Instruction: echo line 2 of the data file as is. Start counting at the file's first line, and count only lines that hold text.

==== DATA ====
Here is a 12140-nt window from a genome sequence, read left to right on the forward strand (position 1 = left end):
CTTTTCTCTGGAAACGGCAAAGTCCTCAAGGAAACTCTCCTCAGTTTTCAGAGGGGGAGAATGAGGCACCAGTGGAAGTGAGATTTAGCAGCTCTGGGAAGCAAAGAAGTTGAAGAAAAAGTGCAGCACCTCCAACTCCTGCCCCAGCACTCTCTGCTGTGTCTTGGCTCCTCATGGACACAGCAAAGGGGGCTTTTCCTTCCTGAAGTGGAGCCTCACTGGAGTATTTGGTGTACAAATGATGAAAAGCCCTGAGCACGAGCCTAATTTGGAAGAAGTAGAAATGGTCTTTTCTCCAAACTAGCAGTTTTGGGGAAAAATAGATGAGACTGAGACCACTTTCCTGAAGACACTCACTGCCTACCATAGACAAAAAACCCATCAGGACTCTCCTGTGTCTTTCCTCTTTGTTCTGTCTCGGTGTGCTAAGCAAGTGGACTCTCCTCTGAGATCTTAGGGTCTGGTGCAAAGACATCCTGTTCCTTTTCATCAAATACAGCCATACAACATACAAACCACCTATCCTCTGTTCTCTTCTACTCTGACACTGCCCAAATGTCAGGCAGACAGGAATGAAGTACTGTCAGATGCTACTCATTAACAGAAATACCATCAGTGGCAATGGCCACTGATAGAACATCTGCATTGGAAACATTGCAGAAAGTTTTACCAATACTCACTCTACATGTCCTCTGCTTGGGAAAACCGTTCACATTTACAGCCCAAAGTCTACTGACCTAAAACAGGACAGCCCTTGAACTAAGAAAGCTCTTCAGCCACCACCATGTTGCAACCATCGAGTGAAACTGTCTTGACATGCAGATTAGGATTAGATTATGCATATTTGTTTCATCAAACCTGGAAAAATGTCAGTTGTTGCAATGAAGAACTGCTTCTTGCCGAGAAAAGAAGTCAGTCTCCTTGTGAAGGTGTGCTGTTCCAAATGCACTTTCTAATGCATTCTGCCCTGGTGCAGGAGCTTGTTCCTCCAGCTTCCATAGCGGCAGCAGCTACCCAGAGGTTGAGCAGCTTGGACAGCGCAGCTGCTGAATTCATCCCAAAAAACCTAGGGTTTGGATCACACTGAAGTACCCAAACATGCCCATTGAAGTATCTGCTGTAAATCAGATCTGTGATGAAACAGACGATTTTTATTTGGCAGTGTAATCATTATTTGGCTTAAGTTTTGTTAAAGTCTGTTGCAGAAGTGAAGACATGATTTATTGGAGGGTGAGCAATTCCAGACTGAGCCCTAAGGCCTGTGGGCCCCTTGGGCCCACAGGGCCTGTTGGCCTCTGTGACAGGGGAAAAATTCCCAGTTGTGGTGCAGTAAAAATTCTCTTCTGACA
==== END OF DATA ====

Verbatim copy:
CTTTTCTCTGGAAACGGCAAAGTCCTCAAGGAAACTCTCCTCAGTTTTCAGAGGGGGAGAATGAGGCACCAGTGGAAGTGAGATTTAGCAGCTCTGGGAAGCAAAGAAGTTGAAGAAAAAGTGCAGCACCTCCAACTCCTGCCCCAGCACTCTCTGCTGTGTCTTGGCTCCTCATGGACACAGCAAAGGGGGCTTTTCCTTCCTGAAGTGGAGCCTCACTGGAGTATTTGGTGTACAAATGATGAAAAGCCCTGAGCACGAGCCTAATTTGGAAGAAGTAGAAATGGTCTTTTCTCCAAACTAGCAGTTTTGGGGAAAAATAGATGAGACTGAGACCACTTTCCTGAAGACACTCACTGCCTACCATAGACAAAAAACCCATCAGGACTCTCCTGTGTCTTTCCTCTTTGTTCTGTCTCGGTGTGCTAAGCAAGTGGACTCTCCTCTGAGATCTTAGGGTCTGGTGCAAAGACATCCTGTTCCTTTTCATCAAATACAGCCATACAACATACAAACCACCTATCCTCTGTTCTCTTCTACTCTGACACTGCCCAAATGTCAGGCAGACAGGAATGAAGTACTGTCAGATGCTACTCATTAACAGAAATACCATCAGTGGCAATGGCCACTGATAGAACATCTGCATTGGAAACATTGCAGAAAGTTTTACCAATACTCACTCTACATGTCCTCTGCTTGGGAAAACCGTTCACATTTACAGCCCAAAGTCTACTGACCTAAAACAGGACAGCCCTTGAACTAAGAAAGCTCTTCAGCCACCACCATGTTGCAACCATCGAGTGAAACTGTCTTGACATGCAGATTAGGATTAGATTATGCATATTTGTTTCATCAAACCTGGAAAAATGTCAGTTGTTGCAATGAAGAACTGCTTCTTGCCGAGAAAAGAAGTCAGTCTCCTTGTGAAGGTGTGCTGTTCCAAATGCACTTTCTAATGCATTCTGCCCTGGTGCAGGAGCTTGTTCCTCCAGCTTCCATAGCGGCAGCAGCTACCCAGAGGTTGAGCAGCTTGGACAGCGCAGCTGCTGAATTCATCCCAAAAAACCTAGGGTTTGGATCACACTGAAGTACCCAAACATGCCCATTGAAGTATCTGCTGTAAATCAGATCTGTGATGAAACAGACGATTTTTATTTGGCAGTGTAATCATTATTTGGCTTAAGTTTTGTTAAAGTCTGTTGCAGAAGTGAAGACATGATTTATTGGAGGGTGAGCAATTCCAGACTGAGCCCTAAGGCCTGTGGGCCCCTTGGGCCCACAGGGCCTGTTGGCCTCTGTGACAGGGGAAAAATTCCCAGTTGTGGTGCAGTAAAAATTCTCTTCTGACA